Look, I like fire and brimstone conservative speakers who pull no punches and call it like they see it, but do I want these people the face of my party? No, I want to send Governor Schwarzenegger and Rudy Guiliani out to speak with Katie Couric and Larry King. You may call it bait and switch, but it's not. The Republican Party is far more inclusive than the Democrats. How many pro-life speakers were on stage at the Dems convention? Zero.
How many pro-gun rights speakers were on stage at the Dems convention? That's right, zero.

Here is the Canary in the Democratic coal mine, Michael Newdow, and the ACLU. When ever he files a motion to stop any and every form of religious expression from taking place in the public arena, who supports his efforts? It's not the GOP that's for sure. Taking the cross off the Los Angeles seal? It is not Republicans behind that effort either. The Democratic party doesn't get it. These are the issues that people remember, they do not care about an appropriations bill or an up-down vote on aid to Honduras, they care about people changing the America they grew up in.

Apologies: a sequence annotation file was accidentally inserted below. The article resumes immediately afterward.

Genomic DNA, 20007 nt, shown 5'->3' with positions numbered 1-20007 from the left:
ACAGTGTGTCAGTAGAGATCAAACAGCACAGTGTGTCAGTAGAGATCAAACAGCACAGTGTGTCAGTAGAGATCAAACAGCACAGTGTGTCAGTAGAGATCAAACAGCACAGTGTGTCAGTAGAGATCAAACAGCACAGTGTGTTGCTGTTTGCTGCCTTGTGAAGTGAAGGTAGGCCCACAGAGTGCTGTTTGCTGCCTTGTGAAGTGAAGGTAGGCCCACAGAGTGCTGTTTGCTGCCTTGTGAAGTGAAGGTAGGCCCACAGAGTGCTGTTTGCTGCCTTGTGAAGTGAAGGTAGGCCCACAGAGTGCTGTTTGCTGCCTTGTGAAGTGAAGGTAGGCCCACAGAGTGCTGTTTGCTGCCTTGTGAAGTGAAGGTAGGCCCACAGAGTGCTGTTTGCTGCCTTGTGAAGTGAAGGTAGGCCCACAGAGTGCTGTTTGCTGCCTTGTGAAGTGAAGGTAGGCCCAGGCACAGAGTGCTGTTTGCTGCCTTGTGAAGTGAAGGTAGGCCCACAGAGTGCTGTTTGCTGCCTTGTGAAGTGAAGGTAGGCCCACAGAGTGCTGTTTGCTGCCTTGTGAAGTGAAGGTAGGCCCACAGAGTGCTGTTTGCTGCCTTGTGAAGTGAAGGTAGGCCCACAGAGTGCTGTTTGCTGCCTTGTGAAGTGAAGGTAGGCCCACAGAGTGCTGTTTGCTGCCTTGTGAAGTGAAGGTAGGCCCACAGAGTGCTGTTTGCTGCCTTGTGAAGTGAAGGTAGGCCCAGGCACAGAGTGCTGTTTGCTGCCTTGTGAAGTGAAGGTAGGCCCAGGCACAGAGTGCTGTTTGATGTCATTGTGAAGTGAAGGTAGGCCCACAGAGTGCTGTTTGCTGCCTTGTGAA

Pretty simple stuff. But hey, us ignorant serfs and peasants can't figure out all that 'important stuff' like social security and Iraq, so I guess we have to go with what we know. We may be stupid, but when a school tells a history teacher that he can't teach about the declaration of independence because it mentions God, well we understand that just fine.

The Democratic Party is past the crossroads, it took the wrong turn years ago, the only hope they have is to look at the map and make a U-turn. Hitting the Nitrous button when your heading in the wrong direction doesn't get you back on track, it just speeds you further in the wrong direction.

Sunday, January 16, 2005

The Red Bluff Bull Sale, I spent a week there one night.

Ah January, it ushers in the new year and all the events that come with a new start. The new year's resolutions that by this time of the month have become new year's suggestions. The promise to start this project, or finish that one. January is full of lists, promises, and for me the Red Bluff Bull and Gelding Sale.